Part of the Hydrogen Peroxide Propulsion Guide
Hydrogen peroxide is a chemical compound with the empirical formula H2O2. Because of the compound's complete miscibility with water above 32 F, hydrogen peroxide is commercially available in aqueous solutions at concentrations to ~98 percent by weight H2O2. Propellant-grade hydrogen peroxide has generally been limited to aqueous solutions ≥ 70 w/o H2O2 with regulation of the concentrations and impurity levels of the more frequently applied propellant grades by government procurement specifications.
Hydrogen peroxide and its aqueous solutions are water-like in appearance in both the liquid and solid states. Although hydrogen peroxide is generally considered odorless, the odor of high vapor concentrations has been described as sweet and comparable to the odor of weak concentrations of ozone and the halogens. Aqueous hydrogen peroxide solutions are more dense, slightly more viscous, and have higher boiling and lower freezing points than water.
Hydrogen Peroxide Sensitivity to Shock and Impact
Although hydrogen peroxide solutions are normally insensitive to shock and impact and are nonflammable, they are active oxidizing materials and can decompose exothermally to yield water and oxygen. Because of their strong oxidizing nature and the liberation of oxygen and heat during their decomposition, propellant-grade solutions can initiate the vigorous combustion of many common organic materials such as clothing, wood, wastes, etc. In the absence of contamination, propellant-grade hydrogen peroxide solutions are relatively stable (nominal decomposition rates are 0.1 percent per year) over ambient temperature ranges. However, in the presence of higher temperatures and/or various contaminants (including many inorganic materials), the decomposition rate is drastically increased. Rapid decomposition can occur in situations where extreme temperature levels and/or mass contamination are present. As the decomposition rate increases, the attendant heat release causes additional decomposition; this bootstrap effect can lead to a runaway reaction.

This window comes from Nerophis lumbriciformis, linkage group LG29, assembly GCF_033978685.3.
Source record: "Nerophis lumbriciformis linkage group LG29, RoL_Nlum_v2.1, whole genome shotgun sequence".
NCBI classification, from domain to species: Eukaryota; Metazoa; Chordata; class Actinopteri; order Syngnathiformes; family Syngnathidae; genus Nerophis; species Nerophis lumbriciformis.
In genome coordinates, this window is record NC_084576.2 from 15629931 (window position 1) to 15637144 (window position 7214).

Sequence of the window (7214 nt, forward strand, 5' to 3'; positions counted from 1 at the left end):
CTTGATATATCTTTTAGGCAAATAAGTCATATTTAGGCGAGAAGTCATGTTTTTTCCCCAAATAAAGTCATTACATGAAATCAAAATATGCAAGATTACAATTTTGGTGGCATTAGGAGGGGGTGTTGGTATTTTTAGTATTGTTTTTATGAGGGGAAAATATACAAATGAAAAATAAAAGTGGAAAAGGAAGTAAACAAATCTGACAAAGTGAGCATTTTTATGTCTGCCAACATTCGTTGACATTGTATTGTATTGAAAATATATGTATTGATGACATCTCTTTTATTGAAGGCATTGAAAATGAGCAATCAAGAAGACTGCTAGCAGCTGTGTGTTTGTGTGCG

Storing and Shipping Hydrogen Peroxide
Hydrogen peroxide is normally stored, shipped, and handled as a liquid under its own vapor pressure with provisions for relief of pressure buildup. When stored and/or transferred in clean, passivated, compatible systems by properly educated and trained personnel, hydrogen peroxide does not present a serious storage or handling problem.
Image cc Flickr via Express Monorail